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Iraqis Vote in Elections to Boost Morale, Baghdad’s Image

March 25, 1996

BAGHDAD, Iraq (AP) _ Iraqis, struggling under a crippling economic embargo, have elected a new Parliament packed with supporters of Saddam Hussein.

Only candidates loyal to the president ran for the 220 seats at stake in Sunday’s balloting. First results were expected sometime today.

The voting came as Iraq tries to strike a deal with the United Nations to sell limited amounts of oil to buy food and medicine for its 20 million people.

The U.N. sanctions, imposed following Iraq’s 1990 invasion of Kuwait, have throttled Iraq’s oil-based economy.

Saddam has sought to improve Iraq’s image with the parliamentary elections _ the first in seven years _ and a presidential referendum last October in which he won 99.96 percent of the vote.

The leadership also hoped the elections would boost the Iraqi people’s morale.

Many voters Sunday said they were hopeful that a new Parliament could work toward a lifting of the sanctions.

``Ending the embargo is the most important thing to us. We need food and medicine,″ said Karima Hussein, a young woman who voted in the impoverished Saddam City area of the capital.

But the 250-seat Parliament has no real power and invariably backs Saddam, who makes all important decisions.

All 689 candidates were approved in advance by a government screening committee and are either members of Saddam’s Baath Party or independents who pledged their allegiance to the 1968 coup that brought the party to power.

During the campaign, candidates did not offer any detailed platforms. Many stressed their roles in the country’s two recent wars, the 1980-88 conflict with neighboring Iran and the 1990-91 Gulf crisis.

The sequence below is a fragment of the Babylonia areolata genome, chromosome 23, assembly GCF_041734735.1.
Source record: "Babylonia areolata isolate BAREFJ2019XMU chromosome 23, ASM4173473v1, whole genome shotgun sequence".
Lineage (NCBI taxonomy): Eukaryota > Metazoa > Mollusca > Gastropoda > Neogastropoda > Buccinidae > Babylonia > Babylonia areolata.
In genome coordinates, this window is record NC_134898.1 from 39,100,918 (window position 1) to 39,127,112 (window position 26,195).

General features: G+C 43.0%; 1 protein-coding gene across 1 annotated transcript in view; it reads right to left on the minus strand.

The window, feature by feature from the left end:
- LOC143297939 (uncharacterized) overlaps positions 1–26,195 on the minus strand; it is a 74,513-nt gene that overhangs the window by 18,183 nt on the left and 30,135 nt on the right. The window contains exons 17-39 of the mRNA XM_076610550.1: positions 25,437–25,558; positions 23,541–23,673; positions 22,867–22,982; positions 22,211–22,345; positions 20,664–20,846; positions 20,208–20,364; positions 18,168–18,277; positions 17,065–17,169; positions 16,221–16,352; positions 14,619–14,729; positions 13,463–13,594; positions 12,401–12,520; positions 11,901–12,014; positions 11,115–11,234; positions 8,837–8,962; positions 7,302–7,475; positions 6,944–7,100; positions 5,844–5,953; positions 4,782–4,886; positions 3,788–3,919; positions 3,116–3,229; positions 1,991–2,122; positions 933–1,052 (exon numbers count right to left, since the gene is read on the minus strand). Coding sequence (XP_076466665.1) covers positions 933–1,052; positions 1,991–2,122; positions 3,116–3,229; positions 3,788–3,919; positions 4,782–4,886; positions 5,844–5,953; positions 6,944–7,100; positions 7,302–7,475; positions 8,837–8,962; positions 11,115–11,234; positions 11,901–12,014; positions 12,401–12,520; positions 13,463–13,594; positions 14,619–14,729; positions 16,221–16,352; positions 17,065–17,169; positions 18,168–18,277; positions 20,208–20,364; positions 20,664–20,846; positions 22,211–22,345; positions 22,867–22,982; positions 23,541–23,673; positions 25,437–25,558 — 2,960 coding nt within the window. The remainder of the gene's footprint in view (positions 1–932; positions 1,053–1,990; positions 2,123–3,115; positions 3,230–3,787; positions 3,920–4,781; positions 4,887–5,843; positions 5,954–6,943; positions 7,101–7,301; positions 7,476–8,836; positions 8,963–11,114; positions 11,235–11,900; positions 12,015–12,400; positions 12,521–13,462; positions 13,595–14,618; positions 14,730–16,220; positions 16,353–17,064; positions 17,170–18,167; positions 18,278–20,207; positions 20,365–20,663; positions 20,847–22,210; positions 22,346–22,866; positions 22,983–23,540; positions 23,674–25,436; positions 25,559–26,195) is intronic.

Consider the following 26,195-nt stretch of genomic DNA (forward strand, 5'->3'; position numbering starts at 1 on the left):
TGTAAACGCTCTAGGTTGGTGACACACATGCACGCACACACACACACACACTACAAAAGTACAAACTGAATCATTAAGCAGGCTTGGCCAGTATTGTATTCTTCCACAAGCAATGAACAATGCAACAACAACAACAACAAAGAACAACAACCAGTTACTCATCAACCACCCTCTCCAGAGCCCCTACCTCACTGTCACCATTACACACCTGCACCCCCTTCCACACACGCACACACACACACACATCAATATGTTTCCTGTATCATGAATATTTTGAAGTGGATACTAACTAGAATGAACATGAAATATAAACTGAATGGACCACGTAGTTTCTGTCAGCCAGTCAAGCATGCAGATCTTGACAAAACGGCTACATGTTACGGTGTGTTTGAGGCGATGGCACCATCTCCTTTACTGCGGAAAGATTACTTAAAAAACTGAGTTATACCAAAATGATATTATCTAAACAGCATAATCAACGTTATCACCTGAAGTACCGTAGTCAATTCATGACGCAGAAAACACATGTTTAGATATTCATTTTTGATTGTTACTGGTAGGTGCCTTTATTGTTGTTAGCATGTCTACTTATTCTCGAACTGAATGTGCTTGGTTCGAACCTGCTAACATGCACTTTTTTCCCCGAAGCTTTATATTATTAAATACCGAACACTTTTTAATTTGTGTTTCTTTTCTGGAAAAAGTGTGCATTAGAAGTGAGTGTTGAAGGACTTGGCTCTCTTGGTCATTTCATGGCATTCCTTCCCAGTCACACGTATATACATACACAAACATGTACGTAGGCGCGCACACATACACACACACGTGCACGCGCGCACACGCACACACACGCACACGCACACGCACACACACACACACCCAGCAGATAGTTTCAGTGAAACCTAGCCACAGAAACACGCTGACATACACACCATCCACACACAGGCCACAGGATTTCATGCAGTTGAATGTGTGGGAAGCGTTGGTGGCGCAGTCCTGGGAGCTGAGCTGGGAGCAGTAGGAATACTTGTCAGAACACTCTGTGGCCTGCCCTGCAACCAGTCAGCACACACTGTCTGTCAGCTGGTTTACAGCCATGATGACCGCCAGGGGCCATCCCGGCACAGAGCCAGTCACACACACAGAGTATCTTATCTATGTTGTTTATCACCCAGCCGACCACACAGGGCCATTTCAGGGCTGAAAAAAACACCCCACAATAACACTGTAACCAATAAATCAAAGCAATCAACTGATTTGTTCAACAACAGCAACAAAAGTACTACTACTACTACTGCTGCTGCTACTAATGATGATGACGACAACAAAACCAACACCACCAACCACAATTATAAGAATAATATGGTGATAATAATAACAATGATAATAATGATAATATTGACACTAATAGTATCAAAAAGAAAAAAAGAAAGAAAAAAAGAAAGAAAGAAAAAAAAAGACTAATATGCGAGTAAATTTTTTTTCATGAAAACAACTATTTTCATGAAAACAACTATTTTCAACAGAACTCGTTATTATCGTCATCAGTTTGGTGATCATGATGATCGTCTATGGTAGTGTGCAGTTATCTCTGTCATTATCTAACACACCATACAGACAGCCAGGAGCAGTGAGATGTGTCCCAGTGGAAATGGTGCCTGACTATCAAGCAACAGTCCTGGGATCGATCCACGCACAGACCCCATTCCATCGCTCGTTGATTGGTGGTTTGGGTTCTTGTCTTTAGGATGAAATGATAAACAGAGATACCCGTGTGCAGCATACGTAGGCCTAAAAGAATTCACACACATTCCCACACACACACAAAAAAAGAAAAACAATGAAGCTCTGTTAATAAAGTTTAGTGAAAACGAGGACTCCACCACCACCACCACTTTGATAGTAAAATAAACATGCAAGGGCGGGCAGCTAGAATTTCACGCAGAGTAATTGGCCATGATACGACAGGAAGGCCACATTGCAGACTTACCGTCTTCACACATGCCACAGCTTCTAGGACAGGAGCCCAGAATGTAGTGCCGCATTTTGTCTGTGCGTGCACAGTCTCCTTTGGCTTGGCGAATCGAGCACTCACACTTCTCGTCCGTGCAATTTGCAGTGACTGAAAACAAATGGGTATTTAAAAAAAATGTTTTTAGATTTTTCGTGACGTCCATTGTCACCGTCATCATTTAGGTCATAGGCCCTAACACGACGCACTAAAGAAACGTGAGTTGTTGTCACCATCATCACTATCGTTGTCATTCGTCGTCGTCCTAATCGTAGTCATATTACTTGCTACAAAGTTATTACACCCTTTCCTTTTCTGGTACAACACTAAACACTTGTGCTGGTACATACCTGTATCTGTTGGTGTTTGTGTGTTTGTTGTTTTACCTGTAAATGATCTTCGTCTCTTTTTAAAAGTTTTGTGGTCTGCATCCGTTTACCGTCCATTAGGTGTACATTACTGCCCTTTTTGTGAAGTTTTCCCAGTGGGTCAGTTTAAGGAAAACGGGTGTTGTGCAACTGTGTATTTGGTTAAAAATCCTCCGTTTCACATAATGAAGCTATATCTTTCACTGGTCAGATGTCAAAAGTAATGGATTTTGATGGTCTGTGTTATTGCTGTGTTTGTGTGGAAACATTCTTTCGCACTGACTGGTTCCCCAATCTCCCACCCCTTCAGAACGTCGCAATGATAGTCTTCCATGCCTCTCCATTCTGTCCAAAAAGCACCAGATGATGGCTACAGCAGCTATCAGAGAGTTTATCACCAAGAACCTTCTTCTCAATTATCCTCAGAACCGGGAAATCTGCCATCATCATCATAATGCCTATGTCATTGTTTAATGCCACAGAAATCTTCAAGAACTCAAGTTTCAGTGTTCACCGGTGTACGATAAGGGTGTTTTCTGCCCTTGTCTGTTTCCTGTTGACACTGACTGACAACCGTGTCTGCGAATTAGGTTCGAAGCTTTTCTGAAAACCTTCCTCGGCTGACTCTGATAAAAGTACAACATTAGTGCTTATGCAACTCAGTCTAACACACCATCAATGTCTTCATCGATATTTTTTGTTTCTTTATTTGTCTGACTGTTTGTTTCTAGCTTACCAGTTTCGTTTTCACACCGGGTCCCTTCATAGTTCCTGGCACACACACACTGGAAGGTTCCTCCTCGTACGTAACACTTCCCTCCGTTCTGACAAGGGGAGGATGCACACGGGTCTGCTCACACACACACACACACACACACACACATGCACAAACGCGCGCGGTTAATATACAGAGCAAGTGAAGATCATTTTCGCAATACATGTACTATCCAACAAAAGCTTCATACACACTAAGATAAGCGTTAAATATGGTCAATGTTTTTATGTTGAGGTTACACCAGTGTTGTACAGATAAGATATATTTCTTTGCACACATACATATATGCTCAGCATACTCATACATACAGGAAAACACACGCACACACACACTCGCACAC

Iraqi officials have portrayed the two recent ballots as moves toward a constitutional government and democratic rule, but Iraq’s critics abroad have denounced the votes as a sham.

Iraqi opposition groups in exile Sunday criticized the ``farce of elections,″ urging Iraqis to boycott the polls.

Election officials Sunday estimated that 90 percent of Iraq’s 8 million registered voters would cast ballots.

There is no punishment for not voting, but in messages broadcast on radio and television, the government strongly urged Iraqis to turn out at the polls. For weeks, election officials made house-to-house calls to deliver voting certificates.

For the U.N. sanctions to be lifted, Iraq must destroy its nuclear, biological and chemical weapons programs. However, U.N. inspectors say they are still skeptical about Iraq’s compliance and it’s unlikely the full sanctions will be lifted anytime soon.

Iraq has held two rounds of talks with the United Nations on a plan to sell $1 billion worth of oil every 90 days. The money would be used to buy food and medicine, pay war reparations and finance U.N. operations in Iraq.

Two rounds of talks in New York have failed to reach an agreement. A third round is to begin April 8.

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